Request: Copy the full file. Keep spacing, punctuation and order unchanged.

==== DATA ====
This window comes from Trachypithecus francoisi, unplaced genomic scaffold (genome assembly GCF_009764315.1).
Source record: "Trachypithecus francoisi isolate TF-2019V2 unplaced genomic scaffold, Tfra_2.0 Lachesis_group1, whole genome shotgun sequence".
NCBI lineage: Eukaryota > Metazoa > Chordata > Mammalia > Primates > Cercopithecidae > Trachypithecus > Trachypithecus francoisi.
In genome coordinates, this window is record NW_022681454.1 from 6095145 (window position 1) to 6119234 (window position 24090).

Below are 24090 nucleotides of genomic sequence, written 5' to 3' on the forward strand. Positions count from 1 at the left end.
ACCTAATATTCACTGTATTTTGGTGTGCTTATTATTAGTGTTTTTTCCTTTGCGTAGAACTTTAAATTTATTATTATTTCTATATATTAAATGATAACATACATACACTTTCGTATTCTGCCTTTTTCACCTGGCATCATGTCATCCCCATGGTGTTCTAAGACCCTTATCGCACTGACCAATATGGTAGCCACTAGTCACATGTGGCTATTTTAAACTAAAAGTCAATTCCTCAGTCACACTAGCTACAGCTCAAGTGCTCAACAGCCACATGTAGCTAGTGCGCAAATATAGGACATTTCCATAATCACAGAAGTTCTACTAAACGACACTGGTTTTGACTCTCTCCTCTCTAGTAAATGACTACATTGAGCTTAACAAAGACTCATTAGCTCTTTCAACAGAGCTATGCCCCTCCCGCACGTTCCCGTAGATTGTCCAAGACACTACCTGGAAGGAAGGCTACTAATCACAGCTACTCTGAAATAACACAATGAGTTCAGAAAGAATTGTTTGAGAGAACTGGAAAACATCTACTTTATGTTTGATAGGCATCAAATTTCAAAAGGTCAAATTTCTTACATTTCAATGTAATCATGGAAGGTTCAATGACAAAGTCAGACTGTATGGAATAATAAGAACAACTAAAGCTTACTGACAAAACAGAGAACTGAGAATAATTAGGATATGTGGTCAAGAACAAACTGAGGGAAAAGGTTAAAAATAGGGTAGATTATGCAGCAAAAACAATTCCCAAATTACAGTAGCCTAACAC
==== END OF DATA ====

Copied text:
This window comes from Trachypithecus francoisi, unplaced genomic scaffold (genome assembly GCF_009764315.1).
Source record: "Trachypithecus francoisi isolate TF-2019V2 unplaced genomic scaffold, Tfra_2.0 Lachesis_group1, whole genome shotgun sequence".
NCBI lineage: Eukaryota > Metazoa > Chordata > Mammalia > Primates > Cercopithecidae > Trachypithecus > Trachypithecus francoisi.
In genome coordinates, this window is record NW_022681454.1 from 6095145 (window position 1) to 6119234 (window position 24090).

Below are 24090 nucleotides of genomic sequence, written 5' to 3' on the forward strand. Positions count from 1 at the left end.
ACCTAATATTCACTGTATTTTGGTGTGCTTATTATTAGTGTTTTTTCCTTTGCGTAGAACTTTAAATTTATTATTATTTCTATATATTAAATGATAACATACATACACTTTCGTATTCTGCCTTTTTCACCTGGCATCATGTCATCCCCATGGTGTTCTAAGACCCTTATCGCACTGACCAATATGGTAGCCACTAGTCACATGTGGCTATTTTAAACTAAAAGTCAATTCCTCAGTCACACTAGCTACAGCTCAAGTGCTCAACAGCCACATGTAGCTAGTGCGCAAATATAGGACATTTCCATAATCACAGAAGTTCTACTAAACGACACTGGTTTTGACTCTCTCCTCTCTAGTAAATGACTACATTGAGCTTAACAAAGACTCATTAGCTCTTTCAACAGAGCTATGCCCCTCCCGCACGTTCCCGTAGATTGTCCAAGACACTACCTGGAAGGAAGGCTACTAATCACAGCTACTCTGAAATAACACAATGAGTTCAGAAAGAATTGTTTGAGAGAACTGGAAAACATCTACTTTATGTTTGATAGGCATCAAATTTCAAAAGGTCAAATTTCTTACATTTCAATGTAATCATGGAAGGTTCAATGACAAAGTCAGACTGTATGGAATAATAAGAACAACTAAAGCTTACTGACAAAACAGAGAACTGAGAATAATTAGGATATGTGGTCAAGAACAAACTGAGGGAAAAGGTTAAAAATAGGGTAGATTATGCAGCAAAAACAATTCCCAAATTACAGTAGCCTAACAC